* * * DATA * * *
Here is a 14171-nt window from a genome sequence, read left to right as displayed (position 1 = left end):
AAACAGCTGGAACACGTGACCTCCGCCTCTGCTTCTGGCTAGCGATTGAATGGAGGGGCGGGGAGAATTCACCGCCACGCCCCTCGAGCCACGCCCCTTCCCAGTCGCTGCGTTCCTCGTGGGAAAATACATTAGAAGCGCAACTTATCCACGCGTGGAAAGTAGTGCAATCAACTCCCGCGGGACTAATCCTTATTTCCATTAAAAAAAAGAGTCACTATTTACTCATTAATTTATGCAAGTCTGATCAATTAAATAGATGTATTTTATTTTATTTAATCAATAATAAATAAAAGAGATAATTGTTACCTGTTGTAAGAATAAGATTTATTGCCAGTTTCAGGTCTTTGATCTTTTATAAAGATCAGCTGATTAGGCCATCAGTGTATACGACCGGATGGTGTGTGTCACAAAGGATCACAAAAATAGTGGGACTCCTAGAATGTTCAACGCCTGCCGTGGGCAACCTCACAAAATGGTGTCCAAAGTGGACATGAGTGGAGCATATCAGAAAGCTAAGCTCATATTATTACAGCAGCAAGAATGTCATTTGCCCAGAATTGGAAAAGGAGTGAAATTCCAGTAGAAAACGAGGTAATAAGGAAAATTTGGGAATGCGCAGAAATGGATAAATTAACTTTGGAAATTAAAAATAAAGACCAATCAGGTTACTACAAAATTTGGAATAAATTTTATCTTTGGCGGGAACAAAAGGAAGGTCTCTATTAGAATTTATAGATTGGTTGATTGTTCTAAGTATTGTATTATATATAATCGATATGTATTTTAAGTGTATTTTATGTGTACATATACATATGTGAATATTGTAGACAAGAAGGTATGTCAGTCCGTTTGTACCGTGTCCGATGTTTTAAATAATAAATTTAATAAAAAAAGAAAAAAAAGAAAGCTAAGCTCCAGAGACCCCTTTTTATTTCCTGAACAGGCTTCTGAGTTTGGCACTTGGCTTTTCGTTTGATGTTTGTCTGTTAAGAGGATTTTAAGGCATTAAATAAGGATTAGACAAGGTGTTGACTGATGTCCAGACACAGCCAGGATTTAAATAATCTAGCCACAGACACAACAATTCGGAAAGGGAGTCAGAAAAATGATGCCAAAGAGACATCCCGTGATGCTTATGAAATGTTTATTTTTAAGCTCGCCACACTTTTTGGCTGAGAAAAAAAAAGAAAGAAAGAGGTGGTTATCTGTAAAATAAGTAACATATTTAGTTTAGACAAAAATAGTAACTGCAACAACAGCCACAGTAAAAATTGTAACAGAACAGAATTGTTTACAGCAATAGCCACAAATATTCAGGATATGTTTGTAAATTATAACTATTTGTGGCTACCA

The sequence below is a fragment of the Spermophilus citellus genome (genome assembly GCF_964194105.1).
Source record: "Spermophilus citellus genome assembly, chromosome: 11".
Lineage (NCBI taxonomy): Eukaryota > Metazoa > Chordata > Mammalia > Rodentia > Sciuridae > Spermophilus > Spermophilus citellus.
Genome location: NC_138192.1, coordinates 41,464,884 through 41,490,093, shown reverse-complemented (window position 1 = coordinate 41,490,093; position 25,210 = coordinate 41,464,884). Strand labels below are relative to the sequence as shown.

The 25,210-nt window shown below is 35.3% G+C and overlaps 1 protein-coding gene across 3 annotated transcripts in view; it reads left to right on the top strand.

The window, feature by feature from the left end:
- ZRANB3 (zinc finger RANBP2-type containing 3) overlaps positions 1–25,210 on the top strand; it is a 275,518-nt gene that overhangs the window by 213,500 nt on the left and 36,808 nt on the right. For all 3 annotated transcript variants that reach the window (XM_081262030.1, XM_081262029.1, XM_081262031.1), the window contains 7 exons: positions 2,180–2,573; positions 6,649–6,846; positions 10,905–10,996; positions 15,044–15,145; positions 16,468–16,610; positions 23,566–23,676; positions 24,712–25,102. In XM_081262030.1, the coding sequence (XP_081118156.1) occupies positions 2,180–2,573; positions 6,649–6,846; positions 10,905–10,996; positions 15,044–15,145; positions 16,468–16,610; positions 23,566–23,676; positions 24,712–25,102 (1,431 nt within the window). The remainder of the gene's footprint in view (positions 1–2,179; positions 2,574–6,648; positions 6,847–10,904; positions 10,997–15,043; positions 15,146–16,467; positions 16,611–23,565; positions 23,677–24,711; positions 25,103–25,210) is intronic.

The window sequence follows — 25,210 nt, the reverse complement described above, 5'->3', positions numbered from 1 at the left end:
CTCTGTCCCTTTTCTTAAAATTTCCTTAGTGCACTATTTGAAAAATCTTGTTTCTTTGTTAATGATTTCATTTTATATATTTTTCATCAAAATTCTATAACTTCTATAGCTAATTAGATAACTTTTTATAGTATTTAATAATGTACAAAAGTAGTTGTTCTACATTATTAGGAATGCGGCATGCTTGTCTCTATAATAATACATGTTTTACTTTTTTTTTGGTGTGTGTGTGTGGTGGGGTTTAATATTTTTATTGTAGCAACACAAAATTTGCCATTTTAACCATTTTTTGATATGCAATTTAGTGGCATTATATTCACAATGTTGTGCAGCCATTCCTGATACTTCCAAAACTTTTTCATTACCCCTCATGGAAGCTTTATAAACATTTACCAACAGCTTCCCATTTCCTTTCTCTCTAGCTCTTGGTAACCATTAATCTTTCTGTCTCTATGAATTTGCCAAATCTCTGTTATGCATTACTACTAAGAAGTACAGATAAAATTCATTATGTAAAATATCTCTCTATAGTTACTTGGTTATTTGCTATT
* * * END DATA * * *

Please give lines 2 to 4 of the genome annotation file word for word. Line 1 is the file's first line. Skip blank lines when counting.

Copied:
AAACAGCTGGAACACGTGACCTCCGCCTCTGCTTCTGGCTAGCGATTGAATGGAGGGGCGGGGAGAATTCACCGCCACGCCCCTCGAGCCACGCCCCTTCCCAGTCGCTGCGTTCCTCGTGGGAAAATACATTAGAAGCGCAACTTATCCACGCGTGGAAAGTAGTGCAATCAACTCCCGCGGGACTAATCCTTATTTCCATTAAAAAAAAGAGTCACTATTTACTCATTAATTTATGCAAGTCTGATCAATTAAATAGATGTATTTTATTTTATTTAATCAATAATAAATAAAAGAGATAATTGTTACCTGTTGTAAGAATAAGATTTATTGCCAGTTTCAGGTCTTTGATCTTTTATAAAGATCAGCTGATTAGGCCATCAGTGTATACGACCGGATGGTGTGTGTCACAAAGGATCACAAAAATAGTGGGACTCCTAGAATGTTCAACGCCTGCCGTGGGCAACCTCACAAAATGGTGTCCAAAGTGGACATGAGTGGAGCATATCAGAAAGCTAAGCTCATATTATTACAGCAGCAAGAATGTCATTTGCCCAGAATTGGAAAAGGAGTGAAATTCCAGTAGAAAACGAGGTAATAAGGAAAATTTGGGAATGCGCAGAAATGGATAAATTAACTTTGGAAATTAAAAATAAAGACCAATCAGGTTACTACAAAATTTGGAATAAATTTTATCTTTGGCGGGAACAAAAGGAAGGTCTCTATTAGAATTTATAGATTGGTTGATTGTTCTAAGTATTGTATTATATATAATCGATATGTATTTTAAGTGTATTTTATGTGTACATATACATATGTGAATATTGTAGACAAGAAGGTATGTCAGTCCGTTTGTACCGTGTCCGATGTTTTAAATAATAAATTTAATAAAAAAAGAAAAAAAAGAAAGCTAAGCTCCAGAGACCCCTTTTTATTTCCTGAACAGGCTTCTGAGTTTGGCACTTGGCTTTTCGTTTGATGTTTGTCTGTTAAGAGGATTTTAAGGCATTAAATAAGGATTAGACAAGGTGTTGACTGATGTCCAGACACAGCCAGGATTTAAATAATCTAGCCACAGACACAACAATTCGGAAAGGGAGTCAGAAAAATGATGCCAAAGAGACATCCCGTGATGCTTATGAAATGTTTATTTTTAAGCTCGCCACACTTTTTGGCTGAGAAAAAAAAAGAAAGAAAGAGGTGGTTATCTGTAAAATAAGTAACATATTTAGTTTAGACAAAAATAGTAACTGCAACAACAGCCACAGTAAAAATTGTAACAGAACAGAATTGTTTACAGCAATAGCCACAAATATTCAGGATATGTTTGTAAATTATAACTATTTGTGGCTACCA

The sequence below is a fragment of the Spermophilus citellus genome (genome assembly GCF_964194105.1).
Source record: "Spermophilus citellus genome assembly, chromosome: 11".